May 3, 2013 (Jobs Byte)

By Dean Baker

Recent job reports show there is zero evidence that the prolonged period of high unemployment has anything to do with the workforce’s lack of skills.

The April jobs numbers came in somewhat better than expected with the Labor Department reporting 165,000 new jobs. Job growth for the prior two months was revised up by 114,000, bringing average job growth for the last three months to 212,000. The unemployment rate edged downward to 7.5 percent, the lowest level since December of 2008.

While the total jobs number was somewhat better than the consensus prediction, the composition was disturbing. More than a fifth of the added jobs (34,600) were in employment services. Restaurant employment accounted for 38,000 jobs and the retail sector added 29,300. These three sectors accounted for more than half of April job growth. Health care added 19,000 jobs, a bit less than its 25,000 average over the last year.

In addition to the unbalanced nature of the job growth, there was 0.2 hour decline in the length of the average workweek. This led to 0.4 percentage point drop in the index of average weekly hours, equaling the largest declines since the recovery began.

The job losers were led by the government sector, with the federal government shedding 8,000 jobs, 3,500 of which were in the Postal Service. State and local governments lost 3,000 jobs, bringing their job loss over the last year to 224,000. Construction shed 6,000 jobs, all in the non-residential sector. This reflects less public building as reported in the March construction data. Manufacturing employment was flat in April for the second consecutive month. There is clearly little momentum in this sector right now.

The April report showed an unusual gender split. The unemployment rate for women fell by 0.3 percentage points from 7.0 percent to 6.7 percent. This was accompanied by 0.3 percentage point rise in the employment-to-population ratio (EPOP) for women. However, the unemployment rate for men rose by 0.2 percentage points from 6.9 percent to 7.1 percent, as their EPOP fell by 0.1 percentage points. While this is consistent with the story in the establishment survey, which showed women getting 128,000 of the 165,000 jobs created in April, it is at least as likely that this is a statistical quirk. It will be worth noting if this pattern continues.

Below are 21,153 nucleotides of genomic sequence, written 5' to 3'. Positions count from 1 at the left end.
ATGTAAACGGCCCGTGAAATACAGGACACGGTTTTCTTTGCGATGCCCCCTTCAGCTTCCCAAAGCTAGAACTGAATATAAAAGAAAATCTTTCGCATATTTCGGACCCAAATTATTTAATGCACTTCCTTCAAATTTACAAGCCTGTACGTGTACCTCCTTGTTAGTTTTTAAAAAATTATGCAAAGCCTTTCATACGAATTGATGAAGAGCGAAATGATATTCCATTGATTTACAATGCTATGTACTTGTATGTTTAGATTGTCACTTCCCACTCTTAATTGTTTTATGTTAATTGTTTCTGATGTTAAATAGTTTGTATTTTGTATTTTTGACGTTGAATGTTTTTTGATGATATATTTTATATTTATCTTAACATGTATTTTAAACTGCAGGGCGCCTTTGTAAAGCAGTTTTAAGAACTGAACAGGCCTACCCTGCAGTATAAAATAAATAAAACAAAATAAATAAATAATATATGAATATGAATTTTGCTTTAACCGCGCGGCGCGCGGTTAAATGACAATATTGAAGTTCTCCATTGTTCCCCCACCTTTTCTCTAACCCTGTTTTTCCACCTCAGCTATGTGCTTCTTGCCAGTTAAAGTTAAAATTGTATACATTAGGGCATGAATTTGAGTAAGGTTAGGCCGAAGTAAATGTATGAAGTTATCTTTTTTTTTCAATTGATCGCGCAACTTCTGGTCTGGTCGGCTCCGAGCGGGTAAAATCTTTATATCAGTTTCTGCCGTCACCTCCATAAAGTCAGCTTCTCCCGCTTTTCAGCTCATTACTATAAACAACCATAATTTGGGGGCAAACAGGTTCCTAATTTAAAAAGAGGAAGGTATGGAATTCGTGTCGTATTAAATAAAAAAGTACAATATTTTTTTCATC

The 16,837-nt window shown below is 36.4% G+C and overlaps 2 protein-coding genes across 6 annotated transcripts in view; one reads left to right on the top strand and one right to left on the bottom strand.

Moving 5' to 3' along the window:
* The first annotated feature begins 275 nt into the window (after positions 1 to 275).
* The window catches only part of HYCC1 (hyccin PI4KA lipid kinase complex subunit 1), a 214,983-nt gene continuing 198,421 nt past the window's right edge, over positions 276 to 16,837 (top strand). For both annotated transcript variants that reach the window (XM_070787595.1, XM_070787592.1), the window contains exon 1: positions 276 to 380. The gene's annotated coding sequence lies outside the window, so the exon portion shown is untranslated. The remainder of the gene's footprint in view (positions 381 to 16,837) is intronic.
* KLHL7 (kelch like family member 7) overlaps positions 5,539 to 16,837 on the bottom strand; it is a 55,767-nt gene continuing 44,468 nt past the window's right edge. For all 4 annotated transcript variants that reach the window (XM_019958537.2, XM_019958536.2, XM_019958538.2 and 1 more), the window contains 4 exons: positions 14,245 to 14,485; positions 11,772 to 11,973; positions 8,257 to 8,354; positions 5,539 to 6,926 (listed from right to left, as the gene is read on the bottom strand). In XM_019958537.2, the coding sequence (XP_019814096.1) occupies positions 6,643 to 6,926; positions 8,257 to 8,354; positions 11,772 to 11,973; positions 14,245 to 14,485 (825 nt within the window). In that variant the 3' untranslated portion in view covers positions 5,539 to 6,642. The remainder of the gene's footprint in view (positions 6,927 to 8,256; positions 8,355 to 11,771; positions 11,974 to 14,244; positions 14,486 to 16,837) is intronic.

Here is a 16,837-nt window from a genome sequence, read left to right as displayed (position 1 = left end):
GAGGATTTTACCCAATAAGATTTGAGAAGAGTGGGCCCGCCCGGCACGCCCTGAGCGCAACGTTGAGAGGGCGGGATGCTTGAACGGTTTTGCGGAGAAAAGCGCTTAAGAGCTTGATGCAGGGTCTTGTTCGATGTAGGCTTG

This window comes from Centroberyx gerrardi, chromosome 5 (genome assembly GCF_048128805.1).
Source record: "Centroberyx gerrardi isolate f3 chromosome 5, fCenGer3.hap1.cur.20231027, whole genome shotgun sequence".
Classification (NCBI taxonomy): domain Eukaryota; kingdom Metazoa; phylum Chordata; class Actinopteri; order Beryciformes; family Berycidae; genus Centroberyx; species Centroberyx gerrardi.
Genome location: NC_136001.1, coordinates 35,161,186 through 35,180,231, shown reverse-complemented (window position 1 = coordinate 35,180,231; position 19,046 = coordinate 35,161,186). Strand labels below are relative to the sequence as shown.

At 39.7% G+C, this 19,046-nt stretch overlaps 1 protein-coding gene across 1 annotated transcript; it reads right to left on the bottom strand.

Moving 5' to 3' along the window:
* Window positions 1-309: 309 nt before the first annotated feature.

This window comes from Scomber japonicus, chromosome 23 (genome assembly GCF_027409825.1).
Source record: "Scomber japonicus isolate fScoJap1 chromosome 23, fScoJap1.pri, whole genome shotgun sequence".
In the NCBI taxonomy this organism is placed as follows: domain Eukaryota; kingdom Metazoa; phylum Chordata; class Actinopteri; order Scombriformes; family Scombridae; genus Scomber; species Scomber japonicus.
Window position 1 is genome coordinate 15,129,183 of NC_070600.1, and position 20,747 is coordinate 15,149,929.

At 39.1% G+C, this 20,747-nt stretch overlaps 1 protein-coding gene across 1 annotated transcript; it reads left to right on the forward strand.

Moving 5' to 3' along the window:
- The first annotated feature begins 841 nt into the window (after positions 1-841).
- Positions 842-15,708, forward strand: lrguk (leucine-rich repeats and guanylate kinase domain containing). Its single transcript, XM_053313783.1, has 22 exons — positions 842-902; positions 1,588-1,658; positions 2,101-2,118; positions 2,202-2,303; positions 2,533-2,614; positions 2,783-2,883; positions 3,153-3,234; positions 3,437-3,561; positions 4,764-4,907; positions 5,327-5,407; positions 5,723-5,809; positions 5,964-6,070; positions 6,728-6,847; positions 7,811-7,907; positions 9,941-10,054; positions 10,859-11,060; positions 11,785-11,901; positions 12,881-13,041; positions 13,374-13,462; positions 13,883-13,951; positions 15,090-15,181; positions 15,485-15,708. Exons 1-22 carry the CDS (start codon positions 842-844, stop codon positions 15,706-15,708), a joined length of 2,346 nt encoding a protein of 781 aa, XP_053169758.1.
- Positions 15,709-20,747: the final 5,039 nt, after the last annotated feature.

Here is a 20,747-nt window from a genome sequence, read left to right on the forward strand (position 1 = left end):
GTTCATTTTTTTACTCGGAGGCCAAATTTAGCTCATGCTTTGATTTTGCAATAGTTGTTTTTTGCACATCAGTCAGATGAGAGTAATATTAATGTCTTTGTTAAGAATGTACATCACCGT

The unemployment duration measures all fell in April, largely reversing increases from the prior two months. The share of long-term unemployed fell by 2.2 percentage points to 37.4 percent, the lowest number since October of 2009. It is important to remember that the reduction in the maximum duration of unemployment benefits has likely played a role in this decline since many unemployed workers give up looking for jobs when benefits expire.

One disturbing item in the household data was a 1.0 percentage point drop in the share of unemployment due to voluntary quits. This is the sharpest fall since February of 2009 and could be an indication of less confidence in the job market.

One issue worth emphasizing from this and past reports is that there is zero evidence that the prolonged period of high unemployment is due to a lack of skills of the workforce. This is known because there are no major areas of the economy in which we see the standard signs of a shortage of skilled workers: rising wages, increasing hours, and large numbers of vacancies. However at an even more basic level, the rise in unemployment rates has been roughly proportionate across education levels.


In fact, the unemployment rate has gone up slightly more for college grads relative to its pre-recession level than for people without high school degrees. In the last year, in spite of a large jump in April, the unemployment rate for people without high school degrees has still fallen by 0.9 percentage points, while the EPOP has remain unchanged. (Older workers, who are retiring, disproportionately fall into this category, so we should expect to see a drop in the EPOP of less educated workers.) By contrast the unemployment rate for college grads fell by just 0.1 percentage points, while their EPOP fell by 0.5 percentage points.

This report is consistent with the weak growth we have seen since the end of the stimulus. It will be surprising if the unemployment rate does not rise by the end of the year.